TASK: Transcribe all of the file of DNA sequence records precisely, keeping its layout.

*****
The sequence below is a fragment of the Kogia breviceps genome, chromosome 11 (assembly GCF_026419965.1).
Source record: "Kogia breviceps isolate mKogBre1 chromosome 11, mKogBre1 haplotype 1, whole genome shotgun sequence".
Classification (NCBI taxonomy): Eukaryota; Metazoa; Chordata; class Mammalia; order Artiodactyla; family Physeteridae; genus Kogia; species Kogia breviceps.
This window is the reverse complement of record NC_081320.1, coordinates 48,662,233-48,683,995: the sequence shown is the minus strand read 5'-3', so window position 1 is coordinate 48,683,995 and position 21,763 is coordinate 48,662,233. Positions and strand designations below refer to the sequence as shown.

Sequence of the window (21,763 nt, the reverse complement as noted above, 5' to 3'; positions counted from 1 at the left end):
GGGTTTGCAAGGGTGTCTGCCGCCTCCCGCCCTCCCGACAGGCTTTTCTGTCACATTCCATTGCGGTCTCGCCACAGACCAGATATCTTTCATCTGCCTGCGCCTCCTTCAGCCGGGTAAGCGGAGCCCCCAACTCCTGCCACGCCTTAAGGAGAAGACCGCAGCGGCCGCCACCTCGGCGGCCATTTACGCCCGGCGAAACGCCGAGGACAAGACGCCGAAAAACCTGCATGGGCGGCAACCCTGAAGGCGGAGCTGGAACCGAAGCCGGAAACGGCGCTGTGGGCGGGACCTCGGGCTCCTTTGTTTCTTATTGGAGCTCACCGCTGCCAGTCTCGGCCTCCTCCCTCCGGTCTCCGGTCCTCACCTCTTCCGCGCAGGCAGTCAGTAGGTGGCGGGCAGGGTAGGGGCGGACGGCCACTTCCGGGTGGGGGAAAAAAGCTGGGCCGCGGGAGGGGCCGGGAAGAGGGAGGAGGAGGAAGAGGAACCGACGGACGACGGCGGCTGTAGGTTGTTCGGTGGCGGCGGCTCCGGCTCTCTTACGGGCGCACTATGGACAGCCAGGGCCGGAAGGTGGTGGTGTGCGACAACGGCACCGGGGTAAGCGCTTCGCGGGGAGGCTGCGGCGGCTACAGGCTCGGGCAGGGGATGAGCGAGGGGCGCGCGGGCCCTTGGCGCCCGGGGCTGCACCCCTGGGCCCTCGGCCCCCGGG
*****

The sequence below is a fragment of the Kogia breviceps genome, chromosome 11 (assembly GCF_026419965.1).
Source record: "Kogia breviceps isolate mKogBre1 chromosome 11, mKogBre1 haplotype 1, whole genome shotgun sequence".
Classification (NCBI taxonomy): Eukaryota; Metazoa; Chordata; class Mammalia; order Artiodactyla; family Physeteridae; genus Kogia; species Kogia breviceps.
This window is the reverse complement of record NC_081320.1, coordinates 48,662,233-48,683,995: the sequence shown is the minus strand read 5'-3', so window position 1 is coordinate 48,683,995 and position 21,763 is coordinate 48,662,233. Positions and strand designations below refer to the sequence as shown.

Sequence of the window (21,763 nt, the reverse complement as noted above, 5' to 3'; positions counted from 1 at the left end):
GGGTTTGCAAGGGTGTCTGCCGCCTCCCGCCCTCCCGACAGGCTTTTCTGTCACATTCCATTGCGGTCTCGCCACAGACCAGATATCTTTCATCTGCCTGCGCCTCCTTCAGCCGGGTAAGCGGAGCCCCCAACTCCTGCCACGCCTTAAGGAGAAGACCGCAGCGGCCGCCACCTCGGCGGCCATTTACGCCCGGCGAAACGCCGAGGACAAGACGCCGAAAAACCTGCATGGGCGGCAACCCTGAAGGCGGAGCTGGAACCGAAGCCGGAAACGGCGCTGTGGGCGGGACCTCGGGCTCCTTTGTTTCTTATTGGAGCTCACCGCTGCCAGTCTCGGCCTCCTCCCTCCGGTCTCCGGTCCTCACCTCTTCCGCGCAGGCAGTCAGTAGGTGGCGGGCAGGGTAGGGGCGGACGGCCACTTCCGGGTGGGGGAAAAAAGCTGGGCCGCGGGAGGGGCCGGGAAGAGGGAGGAGGAGGAAGAGGAACCGACGGACGACGGCGGCTGTAGGTTGTTCGGTGGCGGCGGCTCCGGCTCTCTTACGGGCGCACTATGGACAGCCAGGGCCGGAAGGTGGTGGTGTGCGACAACGGCACCGGGGTAAGCGCTTCGCGGGGAGGCTGCGGCGGCTACAGGCTCGGGCAGGGGATGAGCGAGGGGCGCGCGGGCCCTTGGCGCCCGGGGCTGCACCCCTGGGCCCTCGGCCCCCGGG